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Editor Interviews

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Read all the editors' answers to Duotrope's interview question: Describe the ideal submission. Learn more.

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Here is a small sampling from our recent Editor Interviews. We have interviewed over 1,825 editors.

Q: Describe the ideal submission.

A: The ideal submission surprises us, or makes us laugh, or brings tears, or helps us experience the world in a way we hadn't thought possible.

Philip Memmer, Executive Editor of Stone Canoe, 13 August 2020

A: Something that resonates, that hasn't been put forth in the same way dozens of times before. Something that makes us laugh, cry, laugh and cry, think, forget, remember....well, you get the picture. There should be something below the surface; there should be there there.

J. Edward Kruft, Editor-at-large of trampset, 09 August 2020

A: Fiction: A mold-breaking piece that surprises us in terms of form and substance and that doesn't feel like other stuff that's out there. Humor goes a long with us as opposed to darkness. We frown on blood and guts and gratuitous profanity.
Poetry: Work that explores the language in ways that sneak up on the reader, with bold experimentation in form, structure, and sound.
Essays and Faux Forms & Genres: A short piece that plays with the personal essay with exaggeration and absurdity, aiming to get the reader to a new level of understanding without adhering to the usual rules. Parodies are encouraged.

A: It's a piece that knows its layers, that has been worked by the writer without showing the effort. The piece is quirky and sharp so to better highlight the talent in voice, the description, the plot development, the meaning. It reads as if the writer has been possessed by the art, and in response, so then will be the reader. (This makes great writing sound like magic, but we know it is hard work and just sometimes reads like magic)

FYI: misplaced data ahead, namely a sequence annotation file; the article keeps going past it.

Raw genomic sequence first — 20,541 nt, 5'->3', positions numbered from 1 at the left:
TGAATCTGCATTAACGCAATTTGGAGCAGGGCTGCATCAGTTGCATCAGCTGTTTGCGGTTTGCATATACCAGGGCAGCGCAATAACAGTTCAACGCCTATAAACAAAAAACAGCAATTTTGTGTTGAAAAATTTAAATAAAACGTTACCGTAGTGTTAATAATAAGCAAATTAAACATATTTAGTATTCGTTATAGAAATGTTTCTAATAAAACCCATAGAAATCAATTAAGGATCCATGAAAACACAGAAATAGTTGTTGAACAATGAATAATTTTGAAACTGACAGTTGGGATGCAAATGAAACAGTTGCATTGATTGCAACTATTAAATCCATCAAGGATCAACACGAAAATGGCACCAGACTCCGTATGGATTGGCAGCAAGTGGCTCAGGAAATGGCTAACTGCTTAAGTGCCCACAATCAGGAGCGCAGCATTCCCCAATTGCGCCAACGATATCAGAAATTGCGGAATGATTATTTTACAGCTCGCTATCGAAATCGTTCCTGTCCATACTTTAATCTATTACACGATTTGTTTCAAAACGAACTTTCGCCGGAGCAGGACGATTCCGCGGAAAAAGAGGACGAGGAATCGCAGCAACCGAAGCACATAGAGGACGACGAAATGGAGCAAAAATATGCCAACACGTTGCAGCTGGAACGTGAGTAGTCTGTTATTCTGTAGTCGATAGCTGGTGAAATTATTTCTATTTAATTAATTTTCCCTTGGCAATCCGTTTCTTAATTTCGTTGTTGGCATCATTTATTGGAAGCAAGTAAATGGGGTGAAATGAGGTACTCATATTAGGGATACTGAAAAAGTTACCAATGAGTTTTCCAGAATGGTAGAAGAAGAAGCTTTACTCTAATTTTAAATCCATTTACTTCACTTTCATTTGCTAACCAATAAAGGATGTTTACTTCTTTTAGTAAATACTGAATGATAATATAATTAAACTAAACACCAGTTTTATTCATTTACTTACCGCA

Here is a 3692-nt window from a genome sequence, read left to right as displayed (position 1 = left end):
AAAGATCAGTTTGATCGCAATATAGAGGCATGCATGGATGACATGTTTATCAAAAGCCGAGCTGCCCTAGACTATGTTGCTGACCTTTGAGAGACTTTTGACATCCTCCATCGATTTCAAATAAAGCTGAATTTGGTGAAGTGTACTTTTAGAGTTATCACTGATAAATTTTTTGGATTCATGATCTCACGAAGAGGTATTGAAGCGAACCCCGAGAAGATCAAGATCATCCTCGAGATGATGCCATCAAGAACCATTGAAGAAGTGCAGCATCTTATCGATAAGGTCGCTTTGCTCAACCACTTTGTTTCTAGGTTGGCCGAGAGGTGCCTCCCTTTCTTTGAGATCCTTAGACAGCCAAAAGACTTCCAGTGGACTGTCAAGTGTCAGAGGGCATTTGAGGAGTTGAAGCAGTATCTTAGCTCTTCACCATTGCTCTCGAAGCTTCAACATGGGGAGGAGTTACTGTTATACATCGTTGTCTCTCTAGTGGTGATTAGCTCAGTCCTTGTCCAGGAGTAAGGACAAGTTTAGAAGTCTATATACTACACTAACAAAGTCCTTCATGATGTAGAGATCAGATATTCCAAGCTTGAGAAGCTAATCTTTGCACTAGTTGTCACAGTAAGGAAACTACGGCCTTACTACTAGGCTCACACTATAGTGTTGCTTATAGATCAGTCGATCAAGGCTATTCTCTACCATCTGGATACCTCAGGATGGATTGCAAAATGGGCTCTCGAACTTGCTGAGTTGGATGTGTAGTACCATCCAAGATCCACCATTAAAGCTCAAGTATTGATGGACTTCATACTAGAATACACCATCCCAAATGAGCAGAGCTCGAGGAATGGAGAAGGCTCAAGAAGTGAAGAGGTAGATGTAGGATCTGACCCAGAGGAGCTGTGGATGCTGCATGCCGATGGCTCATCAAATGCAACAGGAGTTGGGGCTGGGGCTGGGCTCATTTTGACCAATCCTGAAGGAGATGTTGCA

Melissa Wade, Editor-in-chief of phoebe, 07 August 2020

A: I love submissions that don't adhere to the tropes we often see on TV and in movies. We don't need to feel sorry for your characters because they have chronic illness. We don't need to be inspired by them or view them as "brave." There doesn't need to be a cure or happy ending.

A: An article of 1,500-2,500 words, submitted by Google docs, with pictures already inserted and links to scholarly articles.

A: Clearly intentional. Moving beyond beautiful language or mastery of writing conventions to raise tough questions, highlight ambiguities, or reframe the everyday in a new light.

A: A place I've never heard of, a trend that I didn't recognize, with a well written long narrative and excellent photos, like that Thomas Wolfe boyhood home story. Or a feature on a place like Transnistria, or Uruguay, or Kentucky, about a place we don't know much about. Interesting festivals are also great submissions.

A: It is a poem of 24 or less lines, no more than 50 characters to a line. No artwork or shape poems allowed.
In addition there is a line for 1. the title, 2. poet's name, 3. city and state of residence (country is outside of USA)
A different theme is announced each year. Only one poem may be submitted or three Haiku may be submitted.
The poem needs to appeal to a wide audience that may include school age students.

A: First, creative in its subject matter, telling a fresh story with sharp characters, voice, setting, or structure. The piece itself is thoughtful about grammar, style, punctuation, consistency, and layout and does not require excessive editing to bring it into our high editorial standards. The ideal submission will also include all information requested, such as the writer's bio and email address. The submission adheres to all guidelines for formatting, file name, etc. But first, it surprises us with a new voice.

Diana Smith Bolton, Founding Editor of District Lit, 26 July 2020

A: The ideal submission is a poem, since that is our main focus. This poem can be short or long, but if it's over a page it should be for a good reason, not because the poet is repeating herself or rambling. This poem is edited to its marrow--every word is crucial; there are no unnecessarily "show-off" words like incandescence. Moreover, this poem shows mastery of lineation. Lines are not simply centered on the page as if it were a Hallmark card, and one-word lines are used rarely and effectively. The perfect poem will use empty space just as well as filled space, using line breaks and stanza breaks (and other kinds of spacing) to achieve meaning. This poem also ends in a "wow" line. The last line must make the whole poem meaningful.

A: A self-contained short story of less than 1500 words which elicits emotions in our editors.